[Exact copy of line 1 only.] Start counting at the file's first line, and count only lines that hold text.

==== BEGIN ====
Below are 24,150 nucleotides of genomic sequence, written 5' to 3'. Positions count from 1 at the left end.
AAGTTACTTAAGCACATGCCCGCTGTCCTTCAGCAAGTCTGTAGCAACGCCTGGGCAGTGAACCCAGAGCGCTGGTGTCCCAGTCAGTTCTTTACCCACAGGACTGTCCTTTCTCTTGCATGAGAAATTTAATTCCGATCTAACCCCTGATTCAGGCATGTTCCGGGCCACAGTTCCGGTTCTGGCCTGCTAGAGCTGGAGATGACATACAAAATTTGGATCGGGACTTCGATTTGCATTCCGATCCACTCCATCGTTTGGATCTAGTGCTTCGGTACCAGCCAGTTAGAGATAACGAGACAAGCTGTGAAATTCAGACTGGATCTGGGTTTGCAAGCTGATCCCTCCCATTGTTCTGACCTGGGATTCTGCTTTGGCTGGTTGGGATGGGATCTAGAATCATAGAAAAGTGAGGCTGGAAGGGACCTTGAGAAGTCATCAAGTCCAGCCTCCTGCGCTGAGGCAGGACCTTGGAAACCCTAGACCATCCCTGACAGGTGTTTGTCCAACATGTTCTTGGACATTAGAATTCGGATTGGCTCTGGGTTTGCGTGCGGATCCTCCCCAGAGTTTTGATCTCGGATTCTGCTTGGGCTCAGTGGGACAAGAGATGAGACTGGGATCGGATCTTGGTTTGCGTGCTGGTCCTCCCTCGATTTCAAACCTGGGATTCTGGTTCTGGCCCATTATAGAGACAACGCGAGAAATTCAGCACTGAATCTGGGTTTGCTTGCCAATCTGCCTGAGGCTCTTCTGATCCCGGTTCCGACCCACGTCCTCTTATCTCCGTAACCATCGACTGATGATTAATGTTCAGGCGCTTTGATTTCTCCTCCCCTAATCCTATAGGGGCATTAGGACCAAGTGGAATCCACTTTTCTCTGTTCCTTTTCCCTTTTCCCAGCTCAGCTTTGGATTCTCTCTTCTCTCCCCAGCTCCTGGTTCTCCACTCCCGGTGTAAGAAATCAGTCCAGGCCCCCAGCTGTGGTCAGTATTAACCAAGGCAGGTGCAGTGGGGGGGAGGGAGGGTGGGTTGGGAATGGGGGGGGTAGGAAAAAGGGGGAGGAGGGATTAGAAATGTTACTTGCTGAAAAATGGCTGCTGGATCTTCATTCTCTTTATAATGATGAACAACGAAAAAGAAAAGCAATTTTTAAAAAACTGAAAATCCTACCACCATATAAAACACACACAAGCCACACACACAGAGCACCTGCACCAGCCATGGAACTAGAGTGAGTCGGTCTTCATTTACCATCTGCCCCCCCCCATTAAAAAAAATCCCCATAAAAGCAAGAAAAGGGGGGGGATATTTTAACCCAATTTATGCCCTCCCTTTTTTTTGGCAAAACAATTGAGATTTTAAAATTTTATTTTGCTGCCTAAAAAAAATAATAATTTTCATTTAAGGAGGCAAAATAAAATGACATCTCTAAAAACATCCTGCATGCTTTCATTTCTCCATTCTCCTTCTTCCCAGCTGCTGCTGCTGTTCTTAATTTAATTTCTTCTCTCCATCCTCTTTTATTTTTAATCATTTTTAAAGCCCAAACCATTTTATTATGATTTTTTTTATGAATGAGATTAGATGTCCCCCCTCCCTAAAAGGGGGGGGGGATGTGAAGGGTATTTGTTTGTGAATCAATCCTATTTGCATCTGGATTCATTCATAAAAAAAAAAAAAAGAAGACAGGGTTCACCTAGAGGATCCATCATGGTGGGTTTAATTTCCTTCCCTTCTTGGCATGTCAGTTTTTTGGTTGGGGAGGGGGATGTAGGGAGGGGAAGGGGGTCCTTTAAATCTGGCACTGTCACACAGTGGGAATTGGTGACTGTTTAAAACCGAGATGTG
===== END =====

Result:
Below are 24,150 nucleotides of genomic sequence, written 5' to 3'. Positions count from 1 at the left end.